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The Big Hewer 1960

In The Beginning
Ewan MacColl 1915 - 1989
Peggy Seeger 1935 -
Charles Parker 1919-1980
The Original Ballads
The Ballad of John Axon 1957
Song of a Road 1958
Singing the Fishing 1959
The Big Hewer 1960
The Body Blow 1961
On the Edge 1962
The Fight Game 1963
The Travelling People 1964
The New Radio Ballads
John Tams
The Song Of Steel
The Enemy That Lives Within
The Horn of the Hunter
Swings and Roundabouts
Thirty Years of Conflict
Ballad of the Big Ships

"He was killed in the pit.  He was killed on a Friday morning.  On a Good Friday morning.  I shall always remember.  A stone fell on him.  And they brought him home.  I shall always remember.  He was killed in the pit."
 - from an unnamed miner's widow.

Topic TSCD 804

Dealing with Britain's coal miners. (TSCD 804)

original album Release Date: 1959

In many ways, The Big Hewer works in a way that's different from the other radio ballads. It uses the testimony of miners from several areas of Britain, interspersed with song (most notably the recurring "Go Down") by Ewan MacColl, and sound effects from the mines. But it also evokes a bigger, mythical figure: the Big Hewer, the towering figure of different coalfields. From the old-style "drift mines" to the shafts going far into the earth to the modern, largely automated mines, MacColl, Peggy Seeger, and Charles Parker saw how life was lived and had the miners recount it all, from going down the pit for the first time at 14 to those who never came out and their lives away from the collieries. The songs, such as "When I Am Down the Pit," are wonderfully written and performed with joy by artists like A.L. Lloyd and Louis Killen. It's impossible to avoid the subject of death since it surrounds the miners, and it's not shied away from, from the miners talking to the wives who have to wait. And it's an industry that's an important part of British history, having fueled the Industrial Revolution, as "Three Hundred Years I Hewed at the Coal by Hand" recounts. More than anything, what comes across is the profound admiration the producers have for the miners. Not merely for their physical prowess, but their attitude, humor, political activism, and education. While things have changed, as they point out on "Today, Safety Is the Prime Factor," some things remain the same: the endurance of the miners themselves, and the extreme physical conditions. Even as they were making the radio ballad, however, things were changing. Mines were closing, and a whole industry was dying. This was far form its last hurrah, but it stands as on ongoing celebration of some remarkable men.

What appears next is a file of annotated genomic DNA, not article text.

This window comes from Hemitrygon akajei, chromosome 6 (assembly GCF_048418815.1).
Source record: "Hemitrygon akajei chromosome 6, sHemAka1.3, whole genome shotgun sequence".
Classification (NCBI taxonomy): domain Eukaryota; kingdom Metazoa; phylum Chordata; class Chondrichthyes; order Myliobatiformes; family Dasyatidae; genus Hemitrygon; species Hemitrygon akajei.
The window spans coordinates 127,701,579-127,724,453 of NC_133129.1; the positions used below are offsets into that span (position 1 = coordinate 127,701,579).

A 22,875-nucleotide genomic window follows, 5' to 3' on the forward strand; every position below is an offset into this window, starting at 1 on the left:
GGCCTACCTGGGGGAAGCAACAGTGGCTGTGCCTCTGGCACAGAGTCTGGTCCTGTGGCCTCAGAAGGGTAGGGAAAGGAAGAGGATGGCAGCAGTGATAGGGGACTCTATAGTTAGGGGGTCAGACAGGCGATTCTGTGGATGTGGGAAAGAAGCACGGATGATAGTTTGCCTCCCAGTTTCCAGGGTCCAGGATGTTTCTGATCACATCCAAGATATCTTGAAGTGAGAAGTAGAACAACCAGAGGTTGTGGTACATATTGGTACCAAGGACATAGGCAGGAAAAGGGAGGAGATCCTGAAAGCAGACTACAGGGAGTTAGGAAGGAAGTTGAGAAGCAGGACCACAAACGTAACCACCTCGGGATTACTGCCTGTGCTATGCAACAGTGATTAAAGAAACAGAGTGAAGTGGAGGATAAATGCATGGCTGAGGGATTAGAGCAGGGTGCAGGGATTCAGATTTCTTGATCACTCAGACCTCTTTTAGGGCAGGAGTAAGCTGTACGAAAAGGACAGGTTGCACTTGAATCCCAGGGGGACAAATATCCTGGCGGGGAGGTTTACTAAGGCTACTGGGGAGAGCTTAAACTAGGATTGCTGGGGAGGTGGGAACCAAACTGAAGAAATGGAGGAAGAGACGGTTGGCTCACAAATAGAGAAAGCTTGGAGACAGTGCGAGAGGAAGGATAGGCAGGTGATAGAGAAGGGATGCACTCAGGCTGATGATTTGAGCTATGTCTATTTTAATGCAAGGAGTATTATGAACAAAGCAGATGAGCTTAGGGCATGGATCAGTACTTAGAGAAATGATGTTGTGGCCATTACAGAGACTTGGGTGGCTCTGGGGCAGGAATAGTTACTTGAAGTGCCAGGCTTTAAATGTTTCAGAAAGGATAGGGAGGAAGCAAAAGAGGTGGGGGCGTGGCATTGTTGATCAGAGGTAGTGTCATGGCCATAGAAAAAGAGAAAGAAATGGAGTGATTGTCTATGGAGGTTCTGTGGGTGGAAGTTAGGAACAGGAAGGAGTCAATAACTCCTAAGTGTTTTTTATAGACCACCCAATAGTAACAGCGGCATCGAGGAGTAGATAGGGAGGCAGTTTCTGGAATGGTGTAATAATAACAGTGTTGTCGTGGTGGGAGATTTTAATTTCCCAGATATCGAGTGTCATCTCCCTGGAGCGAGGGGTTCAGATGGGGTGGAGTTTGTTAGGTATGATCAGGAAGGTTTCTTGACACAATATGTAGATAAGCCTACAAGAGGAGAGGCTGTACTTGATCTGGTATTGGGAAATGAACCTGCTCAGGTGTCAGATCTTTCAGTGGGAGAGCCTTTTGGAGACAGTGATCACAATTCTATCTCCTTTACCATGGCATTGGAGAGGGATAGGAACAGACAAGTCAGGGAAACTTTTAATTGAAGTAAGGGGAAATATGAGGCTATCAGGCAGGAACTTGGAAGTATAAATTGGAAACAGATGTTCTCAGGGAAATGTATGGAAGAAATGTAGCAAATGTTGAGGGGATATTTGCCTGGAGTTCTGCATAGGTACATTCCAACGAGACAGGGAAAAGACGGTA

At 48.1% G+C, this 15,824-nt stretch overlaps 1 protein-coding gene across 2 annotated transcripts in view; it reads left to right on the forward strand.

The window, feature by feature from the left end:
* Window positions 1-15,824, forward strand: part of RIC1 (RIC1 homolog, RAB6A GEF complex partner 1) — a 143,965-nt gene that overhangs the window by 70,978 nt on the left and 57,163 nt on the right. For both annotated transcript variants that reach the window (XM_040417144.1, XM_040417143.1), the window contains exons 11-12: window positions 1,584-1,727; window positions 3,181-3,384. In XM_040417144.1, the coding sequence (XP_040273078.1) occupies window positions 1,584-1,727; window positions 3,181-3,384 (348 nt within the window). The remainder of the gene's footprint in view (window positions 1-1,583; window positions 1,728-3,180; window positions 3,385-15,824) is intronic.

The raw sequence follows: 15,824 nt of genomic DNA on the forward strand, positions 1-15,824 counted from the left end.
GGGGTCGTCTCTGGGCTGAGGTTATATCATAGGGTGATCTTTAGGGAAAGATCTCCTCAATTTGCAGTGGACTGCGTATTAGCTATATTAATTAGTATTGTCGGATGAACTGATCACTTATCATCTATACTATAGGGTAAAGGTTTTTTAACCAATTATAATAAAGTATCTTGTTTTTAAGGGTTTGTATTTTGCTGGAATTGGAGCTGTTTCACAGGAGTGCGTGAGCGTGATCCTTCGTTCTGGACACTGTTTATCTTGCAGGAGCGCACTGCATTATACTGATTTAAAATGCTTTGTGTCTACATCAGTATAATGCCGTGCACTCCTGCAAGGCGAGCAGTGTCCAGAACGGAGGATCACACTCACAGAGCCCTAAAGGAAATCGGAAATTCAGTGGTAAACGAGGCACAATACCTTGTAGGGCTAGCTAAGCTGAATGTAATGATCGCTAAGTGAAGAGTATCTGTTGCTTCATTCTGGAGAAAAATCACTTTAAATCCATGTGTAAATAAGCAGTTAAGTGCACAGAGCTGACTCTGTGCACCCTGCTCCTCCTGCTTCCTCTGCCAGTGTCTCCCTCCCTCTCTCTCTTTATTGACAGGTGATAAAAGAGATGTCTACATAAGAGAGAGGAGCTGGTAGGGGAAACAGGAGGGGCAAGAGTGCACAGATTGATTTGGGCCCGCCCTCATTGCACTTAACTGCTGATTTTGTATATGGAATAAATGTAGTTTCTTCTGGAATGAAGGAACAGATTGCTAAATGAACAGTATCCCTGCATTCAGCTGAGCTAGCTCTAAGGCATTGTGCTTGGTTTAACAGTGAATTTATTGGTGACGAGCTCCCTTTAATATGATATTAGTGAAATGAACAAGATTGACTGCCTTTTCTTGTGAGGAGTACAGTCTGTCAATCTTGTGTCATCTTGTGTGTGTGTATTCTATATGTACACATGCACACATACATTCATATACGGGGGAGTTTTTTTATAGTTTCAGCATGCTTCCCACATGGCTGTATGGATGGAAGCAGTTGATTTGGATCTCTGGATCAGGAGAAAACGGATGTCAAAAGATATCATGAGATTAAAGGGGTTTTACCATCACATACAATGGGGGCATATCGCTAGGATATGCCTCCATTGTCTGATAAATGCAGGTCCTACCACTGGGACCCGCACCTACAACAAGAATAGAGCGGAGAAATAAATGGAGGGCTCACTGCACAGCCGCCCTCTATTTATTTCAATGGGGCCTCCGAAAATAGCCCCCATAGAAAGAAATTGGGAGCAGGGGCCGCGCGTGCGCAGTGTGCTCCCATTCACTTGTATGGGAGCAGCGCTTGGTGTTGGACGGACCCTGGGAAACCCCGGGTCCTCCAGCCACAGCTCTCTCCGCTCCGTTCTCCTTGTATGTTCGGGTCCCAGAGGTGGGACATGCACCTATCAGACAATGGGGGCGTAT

1. When You Hew A Lump Of Coal
2. Out Of The Dirt And Darkness I Was Born
3. Schoolday's Over, Con On Then, John
4. Now Don't Be Late
5. You're At The Pit Bank
6. Oh Dear, The Experience To Go Down The Pit
7. When I Am Down In The Pit
8. So Now You Know The Coal How It Is Got
9. Jimmy, Come Back, Come Back
10. Yes... He Was Working Next To Me
11. And Yet It's Good To Come From The Pit
12. Three Hundred Years I Hewed At The Coal By Hand
13. Down In The Dark
14. In Durham And Northumberland, I'm Sorry To Say
15. A Miner Has To Posess That Sense Of Humour
16. Coal Is A Thing That's Cost Life To Get
17. Today, Safety Is The Prime Factor
18. Deep Down In A Man's Heart

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